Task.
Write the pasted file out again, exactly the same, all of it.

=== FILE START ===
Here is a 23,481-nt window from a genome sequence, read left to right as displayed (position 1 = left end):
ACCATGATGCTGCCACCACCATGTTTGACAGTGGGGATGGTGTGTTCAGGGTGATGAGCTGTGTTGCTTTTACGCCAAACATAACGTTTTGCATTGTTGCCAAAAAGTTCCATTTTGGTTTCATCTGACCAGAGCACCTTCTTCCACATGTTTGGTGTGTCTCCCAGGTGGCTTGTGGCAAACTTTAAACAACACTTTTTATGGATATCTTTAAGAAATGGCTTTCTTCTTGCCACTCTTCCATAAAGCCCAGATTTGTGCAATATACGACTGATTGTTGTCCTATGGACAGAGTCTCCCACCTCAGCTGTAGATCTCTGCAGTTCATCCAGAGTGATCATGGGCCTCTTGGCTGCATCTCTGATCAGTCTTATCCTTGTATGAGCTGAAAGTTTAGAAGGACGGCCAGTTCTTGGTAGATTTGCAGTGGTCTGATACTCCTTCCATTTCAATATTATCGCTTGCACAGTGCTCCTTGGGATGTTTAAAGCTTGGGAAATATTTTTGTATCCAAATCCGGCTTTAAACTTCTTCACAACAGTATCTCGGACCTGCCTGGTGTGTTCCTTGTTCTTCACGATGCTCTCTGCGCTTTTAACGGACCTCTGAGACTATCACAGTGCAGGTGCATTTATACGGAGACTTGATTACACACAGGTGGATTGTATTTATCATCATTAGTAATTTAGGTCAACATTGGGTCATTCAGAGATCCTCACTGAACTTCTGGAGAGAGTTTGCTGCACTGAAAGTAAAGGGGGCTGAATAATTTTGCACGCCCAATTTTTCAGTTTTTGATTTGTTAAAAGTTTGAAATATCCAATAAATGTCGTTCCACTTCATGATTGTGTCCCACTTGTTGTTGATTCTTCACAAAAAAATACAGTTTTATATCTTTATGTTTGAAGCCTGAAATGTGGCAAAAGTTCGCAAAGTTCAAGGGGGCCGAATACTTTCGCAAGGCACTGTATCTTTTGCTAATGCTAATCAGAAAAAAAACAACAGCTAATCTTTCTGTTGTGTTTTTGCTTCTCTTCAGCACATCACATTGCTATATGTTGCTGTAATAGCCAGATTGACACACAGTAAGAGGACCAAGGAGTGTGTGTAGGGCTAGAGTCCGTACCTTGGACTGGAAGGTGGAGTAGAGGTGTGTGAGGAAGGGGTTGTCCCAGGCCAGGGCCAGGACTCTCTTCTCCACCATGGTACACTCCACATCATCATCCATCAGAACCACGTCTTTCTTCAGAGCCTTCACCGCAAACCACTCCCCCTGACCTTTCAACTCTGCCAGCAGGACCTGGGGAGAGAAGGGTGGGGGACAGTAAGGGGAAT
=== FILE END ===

Here is a 23,481-nt window from a genome sequence, read left to right as displayed (position 1 = left end):
ACCATGATGCTGCCACCACCATGTTTGACAGTGGGGATGGTGTGTTCAGGGTGATGAGCTGTGTTGCTTTTACGCCAAACATAACGTTTTGCATTGTTGCCAAAAAGTTCCATTTTGGTTTCATCTGACCAGAGCACCTTCTTCCACATGTTTGGTGTGTCTCCCAGGTGGCTTGTGGCAAACTTTAAACAACACTTTTTATGGATATCTTTAAGAAATGGCTTTCTTCTTGCCACTCTTCCATAAAGCCCAGATTTGTGCAATATACGACTGATTGTTGTCCTATGGACAGAGTCTCCCACCTCAGCTGTAGATCTCTGCAGTTCATCCAGAGTGATCATGGGCCTCTTGGCTGCATCTCTGATCAGTCTTATCCTTGTATGAGCTGAAAGTTTAGAAGGACGGCCAGTTCTTGGTAGATTTGCAGTGGTCTGATACTCCTTCCATTTCAATATTATCGCTTGCACAGTGCTCCTTGGGATGTTTAAAGCTTGGGAAATATTTTTGTATCCAAATCCGGCTTTAAACTTCTTCACAACAGTATCTCGGACCTGCCTGGTGTGTTCCTTGTTCTTCACGATGCTCTCTGCGCTTTTAACGGACCTCTGAGACTATCACAGTGCAGGTGCATTTATACGGAGACTTGATTACACACAGGTGGATTGTATTTATCATCATTAGTAATTTAGGTCAACATTGGGTCATTCAGAGATCCTCACTGAACTTCTGGAGAGAGTTTGCTGCACTGAAAGTAAAGGGGGCTGAATAATTTTGCACGCCCAATTTTTCAGTTTTTGATTTGTTAAAAGTTTGAAATATCCAATAAATGTCGTTCCACTTCATGATTGTGTCCCACTTGTTGTTGATTCTTCACAAAAAAATACAGTTTTATATCTTTATGTTTGAAGCCTGAAATGTGGCAAAAGTTCGCAAAGTTCAAGGGGGCCGAATACTTTCGCAAGGCACTGTATCTTTTGCTAATGCTAATCAGAAAAAAAACAACAGCTAATCTTTCTGTTGTGTTTTTGCTTCTCTTCAGCACATCACATTGCTATATGTTGCTGTAATAGCCAGATTGACACACAGTAAGAGGACCAAGGAGTGTGTGTAGGGCTAGAGTCCGTACCTTGGACTGGAAGGTGGAGTAGAGGTGTGTGAGGAAGGGGTTGTCCCAGGCCAGGGCCAGGACTCTCTTCTCCACCATGGTACACTCCACATCATCATCCATCAGAACCACGTCTTTCTTCAGAGCCTTCACCGCAAACCACTCCCCCTGACCTTTCAACTCTGCCAGCAGGACCTGGGGAGAGAAGGGTGGGGGACAGTAAGGGGAAT